For many years, scholars and artists have been exploring the Holocaust that .
happened before and during World War II, in which six million European Jews were .
killed, along with millions of gypsies, criminals, and political dissidents, by the nazis in .
an act of sustained genocide that involved techniques of terror and extermination in .
interment camps (concentration camps) like Auschwitz, Birkenau, and Sobibor. Many of .
the works created by these artists and scholars describe in various ways the way daily life .
was for the prisoners of the camps, and also the conditions that the prisoners had to .
undergo just to survive. In many portrayals, the camp survivors were those who were .
able to get ahead by being turned against others in the camp, for example working on .
work squads at the receiving point, rather than going to the crematorium. This shows the .
physical as well as the psychological toll that is being taken from the prisoners, who must .
turn against themselves in many cases to get ahead, and paints a picture of the camps as .
socially backwards places as a result. The treatment of the Holocaust has continued into .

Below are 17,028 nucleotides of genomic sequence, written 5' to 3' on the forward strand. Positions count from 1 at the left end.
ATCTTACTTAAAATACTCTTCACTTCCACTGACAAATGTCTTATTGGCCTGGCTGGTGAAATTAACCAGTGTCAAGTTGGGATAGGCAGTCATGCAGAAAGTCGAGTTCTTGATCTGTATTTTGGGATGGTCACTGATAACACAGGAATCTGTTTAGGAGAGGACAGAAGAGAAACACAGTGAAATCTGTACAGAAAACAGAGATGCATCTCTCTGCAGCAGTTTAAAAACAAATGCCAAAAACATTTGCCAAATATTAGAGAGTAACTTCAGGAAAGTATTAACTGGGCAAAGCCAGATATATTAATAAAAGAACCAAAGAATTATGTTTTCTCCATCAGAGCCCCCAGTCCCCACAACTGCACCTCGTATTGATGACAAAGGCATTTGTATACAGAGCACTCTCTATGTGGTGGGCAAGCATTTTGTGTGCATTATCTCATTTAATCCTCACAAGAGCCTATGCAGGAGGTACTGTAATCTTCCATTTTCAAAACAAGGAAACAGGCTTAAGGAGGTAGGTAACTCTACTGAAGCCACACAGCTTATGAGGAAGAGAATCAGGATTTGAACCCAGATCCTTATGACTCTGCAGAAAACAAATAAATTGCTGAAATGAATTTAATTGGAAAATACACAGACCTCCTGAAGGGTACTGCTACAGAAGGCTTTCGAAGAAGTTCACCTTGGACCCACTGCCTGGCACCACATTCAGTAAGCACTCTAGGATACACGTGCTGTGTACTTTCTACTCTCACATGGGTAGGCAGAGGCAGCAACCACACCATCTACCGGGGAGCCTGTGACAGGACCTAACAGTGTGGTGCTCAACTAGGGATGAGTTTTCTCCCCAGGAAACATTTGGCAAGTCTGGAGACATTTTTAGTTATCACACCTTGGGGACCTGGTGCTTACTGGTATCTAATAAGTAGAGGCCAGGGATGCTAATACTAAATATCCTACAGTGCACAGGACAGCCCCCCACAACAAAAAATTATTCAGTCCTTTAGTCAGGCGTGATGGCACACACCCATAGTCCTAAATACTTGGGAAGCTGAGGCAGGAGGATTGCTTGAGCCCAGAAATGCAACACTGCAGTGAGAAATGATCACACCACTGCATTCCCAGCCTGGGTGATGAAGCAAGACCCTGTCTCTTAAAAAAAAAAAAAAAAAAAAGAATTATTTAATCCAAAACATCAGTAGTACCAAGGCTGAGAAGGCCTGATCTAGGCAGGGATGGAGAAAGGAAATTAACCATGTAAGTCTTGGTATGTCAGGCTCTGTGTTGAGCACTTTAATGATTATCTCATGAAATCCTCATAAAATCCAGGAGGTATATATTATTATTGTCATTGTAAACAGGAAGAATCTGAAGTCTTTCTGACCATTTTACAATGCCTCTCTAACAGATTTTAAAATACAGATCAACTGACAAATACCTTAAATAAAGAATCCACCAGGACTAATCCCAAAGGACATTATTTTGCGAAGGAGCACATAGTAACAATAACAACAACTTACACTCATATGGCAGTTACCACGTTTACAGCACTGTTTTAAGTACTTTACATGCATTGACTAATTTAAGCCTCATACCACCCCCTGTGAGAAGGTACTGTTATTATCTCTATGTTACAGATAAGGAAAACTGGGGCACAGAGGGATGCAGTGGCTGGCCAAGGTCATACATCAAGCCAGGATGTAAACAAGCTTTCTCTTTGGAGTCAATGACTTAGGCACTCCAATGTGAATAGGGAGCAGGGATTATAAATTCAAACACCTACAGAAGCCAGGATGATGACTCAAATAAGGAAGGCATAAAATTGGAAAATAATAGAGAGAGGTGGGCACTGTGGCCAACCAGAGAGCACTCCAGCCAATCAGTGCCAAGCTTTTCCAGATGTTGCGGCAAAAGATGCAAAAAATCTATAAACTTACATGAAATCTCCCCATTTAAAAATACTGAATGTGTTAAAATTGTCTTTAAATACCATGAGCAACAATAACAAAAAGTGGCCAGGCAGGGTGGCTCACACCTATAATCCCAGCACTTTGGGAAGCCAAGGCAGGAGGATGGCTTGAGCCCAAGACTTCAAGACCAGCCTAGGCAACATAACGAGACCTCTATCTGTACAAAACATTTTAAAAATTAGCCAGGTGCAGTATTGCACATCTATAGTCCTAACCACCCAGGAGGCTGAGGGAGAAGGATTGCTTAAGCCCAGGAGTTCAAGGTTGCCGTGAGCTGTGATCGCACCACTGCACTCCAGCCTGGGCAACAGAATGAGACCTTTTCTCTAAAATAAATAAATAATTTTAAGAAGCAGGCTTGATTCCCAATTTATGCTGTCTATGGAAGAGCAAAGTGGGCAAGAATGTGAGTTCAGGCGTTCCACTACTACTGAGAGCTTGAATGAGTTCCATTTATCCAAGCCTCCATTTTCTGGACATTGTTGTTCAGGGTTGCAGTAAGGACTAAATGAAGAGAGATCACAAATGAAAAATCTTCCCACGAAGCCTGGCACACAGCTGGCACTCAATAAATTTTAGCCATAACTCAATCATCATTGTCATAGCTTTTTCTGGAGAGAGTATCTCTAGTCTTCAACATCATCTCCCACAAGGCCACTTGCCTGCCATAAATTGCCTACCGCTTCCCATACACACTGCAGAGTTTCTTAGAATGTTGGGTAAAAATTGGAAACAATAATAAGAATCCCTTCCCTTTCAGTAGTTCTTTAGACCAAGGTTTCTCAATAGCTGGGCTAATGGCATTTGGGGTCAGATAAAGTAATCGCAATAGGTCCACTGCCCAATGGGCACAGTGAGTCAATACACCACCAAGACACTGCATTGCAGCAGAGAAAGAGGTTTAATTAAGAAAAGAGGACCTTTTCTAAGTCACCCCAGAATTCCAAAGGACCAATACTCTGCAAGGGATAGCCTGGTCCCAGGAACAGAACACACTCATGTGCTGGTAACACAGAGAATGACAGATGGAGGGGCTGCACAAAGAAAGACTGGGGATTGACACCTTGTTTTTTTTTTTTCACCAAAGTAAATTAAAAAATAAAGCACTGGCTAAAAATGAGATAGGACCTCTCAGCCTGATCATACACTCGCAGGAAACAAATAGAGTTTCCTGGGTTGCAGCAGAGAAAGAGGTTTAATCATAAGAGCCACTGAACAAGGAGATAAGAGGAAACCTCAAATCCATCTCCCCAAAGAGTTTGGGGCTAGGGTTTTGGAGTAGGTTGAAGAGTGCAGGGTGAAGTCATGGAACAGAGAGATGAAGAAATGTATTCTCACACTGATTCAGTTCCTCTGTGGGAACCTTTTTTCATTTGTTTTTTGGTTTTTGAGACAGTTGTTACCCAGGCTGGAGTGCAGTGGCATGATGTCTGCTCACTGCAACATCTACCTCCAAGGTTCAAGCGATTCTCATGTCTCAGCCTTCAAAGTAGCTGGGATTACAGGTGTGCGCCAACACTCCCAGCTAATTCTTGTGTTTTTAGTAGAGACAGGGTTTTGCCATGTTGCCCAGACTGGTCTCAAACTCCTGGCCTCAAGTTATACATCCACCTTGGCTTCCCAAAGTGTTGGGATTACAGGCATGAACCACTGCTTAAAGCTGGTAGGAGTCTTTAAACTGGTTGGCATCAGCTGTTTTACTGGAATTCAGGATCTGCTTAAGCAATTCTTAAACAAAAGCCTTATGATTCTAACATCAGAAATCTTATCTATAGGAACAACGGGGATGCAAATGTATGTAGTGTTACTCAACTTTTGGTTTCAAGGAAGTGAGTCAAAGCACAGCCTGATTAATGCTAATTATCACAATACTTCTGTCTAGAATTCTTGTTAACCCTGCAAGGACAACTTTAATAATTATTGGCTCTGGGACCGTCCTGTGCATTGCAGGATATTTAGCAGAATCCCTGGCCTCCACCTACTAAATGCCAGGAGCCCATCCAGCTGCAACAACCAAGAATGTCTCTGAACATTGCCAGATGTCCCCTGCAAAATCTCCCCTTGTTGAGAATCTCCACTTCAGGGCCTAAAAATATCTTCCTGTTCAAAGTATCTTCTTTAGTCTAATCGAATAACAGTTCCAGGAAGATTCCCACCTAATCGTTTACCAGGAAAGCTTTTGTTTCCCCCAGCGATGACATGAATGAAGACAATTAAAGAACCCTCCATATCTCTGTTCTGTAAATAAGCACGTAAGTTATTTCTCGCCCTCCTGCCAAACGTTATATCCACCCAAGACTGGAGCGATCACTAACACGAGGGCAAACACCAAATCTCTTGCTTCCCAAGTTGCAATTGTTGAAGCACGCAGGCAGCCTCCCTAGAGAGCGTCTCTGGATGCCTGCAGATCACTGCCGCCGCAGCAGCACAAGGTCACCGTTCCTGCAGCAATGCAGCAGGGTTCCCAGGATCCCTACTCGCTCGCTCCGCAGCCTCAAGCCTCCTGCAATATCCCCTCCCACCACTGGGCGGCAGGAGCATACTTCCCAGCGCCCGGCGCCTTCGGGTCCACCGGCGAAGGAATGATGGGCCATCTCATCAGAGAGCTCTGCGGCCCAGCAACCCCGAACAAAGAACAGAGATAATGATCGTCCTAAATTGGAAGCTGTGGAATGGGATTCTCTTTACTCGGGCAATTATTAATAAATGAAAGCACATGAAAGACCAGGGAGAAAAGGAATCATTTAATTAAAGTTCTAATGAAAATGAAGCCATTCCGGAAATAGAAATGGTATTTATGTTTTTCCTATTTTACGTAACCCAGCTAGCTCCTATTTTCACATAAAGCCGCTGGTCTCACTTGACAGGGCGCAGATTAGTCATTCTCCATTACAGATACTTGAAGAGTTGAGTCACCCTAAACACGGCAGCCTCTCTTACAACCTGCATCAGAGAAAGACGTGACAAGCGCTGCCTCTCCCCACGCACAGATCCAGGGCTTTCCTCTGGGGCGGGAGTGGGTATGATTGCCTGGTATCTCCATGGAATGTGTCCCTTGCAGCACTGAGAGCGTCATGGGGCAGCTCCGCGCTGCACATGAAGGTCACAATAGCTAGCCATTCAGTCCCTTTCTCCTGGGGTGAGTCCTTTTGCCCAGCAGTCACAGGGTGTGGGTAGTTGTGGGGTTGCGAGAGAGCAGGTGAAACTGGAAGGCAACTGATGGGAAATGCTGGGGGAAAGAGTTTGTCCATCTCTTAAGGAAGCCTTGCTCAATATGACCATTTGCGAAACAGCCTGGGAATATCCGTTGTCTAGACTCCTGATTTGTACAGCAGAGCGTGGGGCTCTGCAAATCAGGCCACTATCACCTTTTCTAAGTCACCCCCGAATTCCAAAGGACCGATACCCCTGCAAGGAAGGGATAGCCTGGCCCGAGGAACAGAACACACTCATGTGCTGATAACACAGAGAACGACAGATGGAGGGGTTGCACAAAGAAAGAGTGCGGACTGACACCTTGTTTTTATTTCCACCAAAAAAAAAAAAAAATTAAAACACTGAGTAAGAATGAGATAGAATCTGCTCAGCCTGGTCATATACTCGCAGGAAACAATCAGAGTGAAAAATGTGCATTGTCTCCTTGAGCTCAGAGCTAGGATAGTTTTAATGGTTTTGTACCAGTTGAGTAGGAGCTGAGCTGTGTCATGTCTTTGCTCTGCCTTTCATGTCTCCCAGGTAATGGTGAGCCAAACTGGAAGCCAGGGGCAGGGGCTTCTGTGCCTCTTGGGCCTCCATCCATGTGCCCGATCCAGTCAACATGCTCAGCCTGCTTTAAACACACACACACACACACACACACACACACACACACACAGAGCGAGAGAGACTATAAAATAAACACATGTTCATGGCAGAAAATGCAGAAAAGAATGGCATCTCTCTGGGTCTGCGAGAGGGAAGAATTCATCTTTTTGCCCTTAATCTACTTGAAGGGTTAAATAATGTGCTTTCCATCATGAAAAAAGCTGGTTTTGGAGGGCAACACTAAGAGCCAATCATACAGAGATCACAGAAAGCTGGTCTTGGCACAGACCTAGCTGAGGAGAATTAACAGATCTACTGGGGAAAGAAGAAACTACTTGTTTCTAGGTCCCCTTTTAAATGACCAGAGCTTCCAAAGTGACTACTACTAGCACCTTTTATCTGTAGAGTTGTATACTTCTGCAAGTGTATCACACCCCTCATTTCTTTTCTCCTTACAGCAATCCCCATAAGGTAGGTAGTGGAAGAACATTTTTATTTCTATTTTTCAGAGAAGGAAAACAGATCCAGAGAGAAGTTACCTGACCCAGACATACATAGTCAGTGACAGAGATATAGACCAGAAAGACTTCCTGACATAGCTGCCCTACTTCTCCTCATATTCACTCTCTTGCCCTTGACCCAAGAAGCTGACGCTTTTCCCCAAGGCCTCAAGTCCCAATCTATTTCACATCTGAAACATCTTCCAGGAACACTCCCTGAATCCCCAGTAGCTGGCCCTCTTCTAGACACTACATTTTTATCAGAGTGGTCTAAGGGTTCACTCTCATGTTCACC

the eighties and nineties so that society will not forget its lessons, and two representative .
films, "Escape From Sobibor" and "Schindler's List," illustrate different ways that two .
different filmmakers have of looking at the Holocaust, or, more specifically, looking at .
the prisoners interred at the camps. In "Escape From Sobibor," the message is a positive .
and uplifting one: that the human spirit has not been eliminated from the prisoners so .
that they can't stage a successful revolt against their captors, and that they can work .
together independently as prisoners to achieve freedom, though at a cost, from the .
inhumane conditions of the camp. In "Schindler's List," on the other hand, the prisoners .
are portrayed as having much less control over their own destinies, and are portrayed .